Minimizing their exposure to air, heat, light, and moisture is key to maximizing the shelf life of your herbs and spices, which can help you reduce waste and save money on buying new products.

Although storing spices in clear containers next to your stove may be convenient and aesthetically pleasing, it’s not a great way to preserve their potency.

Instead, a cool, dry, and dark environment like a pantry, drawer, or cupboard positioned away from the stove or oven is a great spot to house your spice collection.

You’ll also want to ensure your spices are stored in tightly sealed, non-porous containers. Glass or ceramic containers are among the best options, as they’re easy to clean and do a great job of keeping air and moisture out.

Plastic containers are also a popular choice, but they aren’t typically as airtight and can absorb the colors and odors of different spices. This can make them more difficult to clean if you want to reuse them.

Stainless steel or tin containers are other viable options, but because metal is heat conductive, it’s even more important that they’re stored away from heat sources like your stovetop.

Although refrigeration isn’t required, red spices like paprika and cayenne pepper will retain their pigment longer if kept refrigerated. Similarly, storing seasonings that contain oil, such as sesame and poppy seeds, in the fridge can prevent them from becoming rancid.

Also, keep in mind that moisture can quickly degrade the flavor and texture of your spices, potentially causing them to cake or mold. If you notice mold in any of your spice containers, discard the product in question.

You can keep your spices dry by using a spoon to get them out of the container before adding them to steaming hot food rather than sprinkling them straight from their containers.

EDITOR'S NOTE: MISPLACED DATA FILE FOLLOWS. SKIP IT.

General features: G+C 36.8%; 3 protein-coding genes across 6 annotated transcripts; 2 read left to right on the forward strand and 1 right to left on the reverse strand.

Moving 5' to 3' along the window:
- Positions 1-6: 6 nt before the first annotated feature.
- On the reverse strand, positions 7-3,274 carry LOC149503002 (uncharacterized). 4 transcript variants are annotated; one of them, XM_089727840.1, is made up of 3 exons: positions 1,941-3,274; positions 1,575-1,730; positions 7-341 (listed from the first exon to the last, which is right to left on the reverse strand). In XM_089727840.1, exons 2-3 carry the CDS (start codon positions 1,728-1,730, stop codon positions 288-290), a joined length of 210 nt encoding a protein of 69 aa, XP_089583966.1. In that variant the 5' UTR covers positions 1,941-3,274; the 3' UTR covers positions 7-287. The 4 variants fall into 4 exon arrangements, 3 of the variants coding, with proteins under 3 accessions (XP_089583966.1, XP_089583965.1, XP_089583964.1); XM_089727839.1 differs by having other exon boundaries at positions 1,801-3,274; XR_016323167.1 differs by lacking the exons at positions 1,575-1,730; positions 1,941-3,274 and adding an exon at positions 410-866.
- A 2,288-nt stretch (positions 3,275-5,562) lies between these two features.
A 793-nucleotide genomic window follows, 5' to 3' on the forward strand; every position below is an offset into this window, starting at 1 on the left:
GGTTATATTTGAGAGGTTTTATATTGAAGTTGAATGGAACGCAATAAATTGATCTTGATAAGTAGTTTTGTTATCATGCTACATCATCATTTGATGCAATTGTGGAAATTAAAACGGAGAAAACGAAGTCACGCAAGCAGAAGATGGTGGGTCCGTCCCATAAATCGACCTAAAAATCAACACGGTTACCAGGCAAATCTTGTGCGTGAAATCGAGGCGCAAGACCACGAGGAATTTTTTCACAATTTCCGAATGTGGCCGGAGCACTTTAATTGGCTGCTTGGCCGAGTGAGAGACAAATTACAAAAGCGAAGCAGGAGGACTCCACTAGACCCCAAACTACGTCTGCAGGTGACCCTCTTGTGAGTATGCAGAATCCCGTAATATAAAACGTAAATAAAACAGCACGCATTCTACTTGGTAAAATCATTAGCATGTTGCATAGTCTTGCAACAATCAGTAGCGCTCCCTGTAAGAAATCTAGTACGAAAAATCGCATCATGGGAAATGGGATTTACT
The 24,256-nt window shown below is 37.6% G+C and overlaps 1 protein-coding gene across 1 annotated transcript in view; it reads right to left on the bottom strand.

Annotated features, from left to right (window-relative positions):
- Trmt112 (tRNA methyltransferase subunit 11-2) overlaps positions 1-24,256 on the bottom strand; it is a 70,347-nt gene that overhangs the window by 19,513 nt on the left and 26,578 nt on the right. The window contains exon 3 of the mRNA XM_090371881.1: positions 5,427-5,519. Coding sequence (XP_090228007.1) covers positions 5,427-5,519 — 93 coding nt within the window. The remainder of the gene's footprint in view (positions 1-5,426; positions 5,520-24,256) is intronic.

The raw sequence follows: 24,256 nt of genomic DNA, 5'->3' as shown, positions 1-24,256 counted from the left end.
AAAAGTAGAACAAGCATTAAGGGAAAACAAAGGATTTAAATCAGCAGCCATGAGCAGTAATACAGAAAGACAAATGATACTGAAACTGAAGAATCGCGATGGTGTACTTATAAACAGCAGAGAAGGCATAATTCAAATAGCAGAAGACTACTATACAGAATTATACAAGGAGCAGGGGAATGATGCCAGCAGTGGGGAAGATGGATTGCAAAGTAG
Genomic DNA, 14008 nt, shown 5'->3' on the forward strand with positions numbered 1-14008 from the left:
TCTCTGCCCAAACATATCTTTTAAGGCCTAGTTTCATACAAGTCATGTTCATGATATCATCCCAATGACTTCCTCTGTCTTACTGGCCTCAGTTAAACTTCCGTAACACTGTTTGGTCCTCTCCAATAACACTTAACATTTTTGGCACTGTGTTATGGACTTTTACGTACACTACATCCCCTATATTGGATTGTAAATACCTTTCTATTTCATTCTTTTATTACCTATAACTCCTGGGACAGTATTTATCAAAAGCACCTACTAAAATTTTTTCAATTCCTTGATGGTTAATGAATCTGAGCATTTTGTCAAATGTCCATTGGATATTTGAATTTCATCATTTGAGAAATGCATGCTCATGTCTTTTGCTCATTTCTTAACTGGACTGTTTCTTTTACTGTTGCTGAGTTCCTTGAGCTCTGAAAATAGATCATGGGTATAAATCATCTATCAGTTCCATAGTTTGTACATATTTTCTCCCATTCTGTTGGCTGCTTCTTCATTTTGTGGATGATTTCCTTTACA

Dried herbs and spices will last the longest when stored away from air, light, heat, and moisture.

Herbs and spices play important roles in flavoring and preserving food.

Dried herbs and spices have relatively long shelf lives that range from 1–4 years, although the exact length of time varies depending on the type of spice and how it’s processed and stored.

Generally, spices that are past their prime aren’t dangerous to consume, but they will lose their aroma and flavor potency over time.

Always store your spices away from heat, light, air, and moisture to maximize their shelf life, reduce waste, and stretch your food budget further.

Do Spices Expire? Shelf Life and When to Toss Them (2024)


Do Spices Expire? Shelf Life and When to Toss Them? ›

Ground spices lose their freshness the quickest and typically don't last past six months. The best freshness test for ground spices is to give them a whiff — if they smell like nothing, then it's time to say goodbye. Whole spices, on the other hand, can be fine for up to five years.

Can you use spices 2 years out of date? ›

A: Spices and dried herbs do not spoil, but eventually they do lose some of their flavor. Stored as recommended, you can usually count on seeds and whole spices (such as cumin and dill seeds, whole cloves, cinnamon sticks and peppercorns) staying fresh for three or four years.

Should I throw out expired spices? ›

It's still generally safe to consume dried herbs and spices that are past their prime, although they won't add nearly as much flavor as their fresh counterparts. If you're unsure how long you've had your spices, you can tell whether they're ready for a refresh by inspecting their scent and flavor.

Are spices still good after 10 years? ›

Ground spices (like chili powder and paprika) typically last anywhere from six months to two years, while whole herb leaves (like parsley, oregano, and dill) will last you one to three years. If you have jars of whole spices (like allspice or peppercorns), they'll have a little longer of a lifespan.

How long is too long to keep spices? ›

Once you purchase spices, they will lose flavor (whether or not they're ground). You shouldn't keep ground spices for more than three months and whole spices for more than eight to ten.

What spices do not expire? ›

Salt is the only seasoning to retain its peak flavor indefinitely.